4. There are Many Potential Defenses to DUI Charges in Pennsylvania
While every case is different, there are numerous potential defenses to DUI charges in Pennsylvania. In order to avoid a conviction, you only need one of these defenses to apply. Even if the circumstances are such that you cannot avoid a conviction entirely, presenting an effective defense can greatly reduce the consequences of your DUI. Some examples of potential defenses to DUI charges in Pennsylvania include:
- Medications and Medical Conditions – Asthma medications, oral pain relievers, and other prescription and over-the-counter (OTC) medications can lead to “false positives” on the breathalyzer. Acid reflux and other medical conditions can affect your results on the breath test and field sobriety tests (FSTs) as well.
- Unlawful Stop or Search – If the police stopped you without reasonable suspicion or arrested you without probable cause, then any evidence obtained as a result of your DUI traffic stop may be inadmissible in court. Without admissible evidence, the prosecution will not be able to convict you.
- Unlawful Interrogation – If the police interrogated you in custody without reading your Miranda rights, then any statements you made in response to questioning may be inadmissible as well.
- Faulty Breathalyzer Results – In addition to medications and medical conditions, various other factors can also lead to faulty breathalyzer results. If the device had not been recently calibrated, if it had not been properly stored, or if your samples were tainted, then your BAC reading may be inaccurate and unreliable.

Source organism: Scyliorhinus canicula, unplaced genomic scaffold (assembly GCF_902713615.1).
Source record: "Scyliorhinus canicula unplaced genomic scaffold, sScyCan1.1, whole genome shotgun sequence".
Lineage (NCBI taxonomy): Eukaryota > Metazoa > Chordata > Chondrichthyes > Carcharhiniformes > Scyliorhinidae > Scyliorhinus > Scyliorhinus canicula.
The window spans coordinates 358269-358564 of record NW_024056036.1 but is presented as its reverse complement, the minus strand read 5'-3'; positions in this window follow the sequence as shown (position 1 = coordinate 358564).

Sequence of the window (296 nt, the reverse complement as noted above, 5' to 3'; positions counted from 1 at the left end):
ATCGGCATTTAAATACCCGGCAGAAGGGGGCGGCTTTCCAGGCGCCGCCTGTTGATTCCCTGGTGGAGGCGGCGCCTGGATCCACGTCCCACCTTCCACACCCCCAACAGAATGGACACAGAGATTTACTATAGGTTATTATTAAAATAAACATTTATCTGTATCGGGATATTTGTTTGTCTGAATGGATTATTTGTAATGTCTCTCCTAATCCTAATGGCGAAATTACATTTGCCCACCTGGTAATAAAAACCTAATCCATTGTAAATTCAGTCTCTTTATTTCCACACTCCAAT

- Rising BAC – Another way to challenge breathalyzer test results is to argue that your BAC rose between the time you were stopped and the time you were tested. This could be the case if you were drinking shortly before your arrest, and it could provide a complete defense to DUI.
5. You May Be Eligible for an Accelerated Rehabilitation Disposition (ARD)
Many individuals charged with DUI in Pennsylvania will be eligible to participate in the Commonwealth’s Accelerated Rehabilitation Disposition (ARD) program. If you are eligible and it is not possible to successfully defend against your charges, participating in the ARD program is another way to resolve your case without a criminal conviction. Participating in the ARD program is somewhat similar to being on probation; and, if you fail to adhere to the terms of participation (such as attending counseling and avoiding additional charges), then you will be required to face trial for your DUI.
Speak with Philadelphia DUI Defense Lawyer Brian Fishman
If you are facing DUI charges in Pennsylvania, it is important that you speak with an attorney promptly. To request an appointment with Philadelphia DUI defense lawyer Brian Fishman, call 267-758-2228 or inquire online now.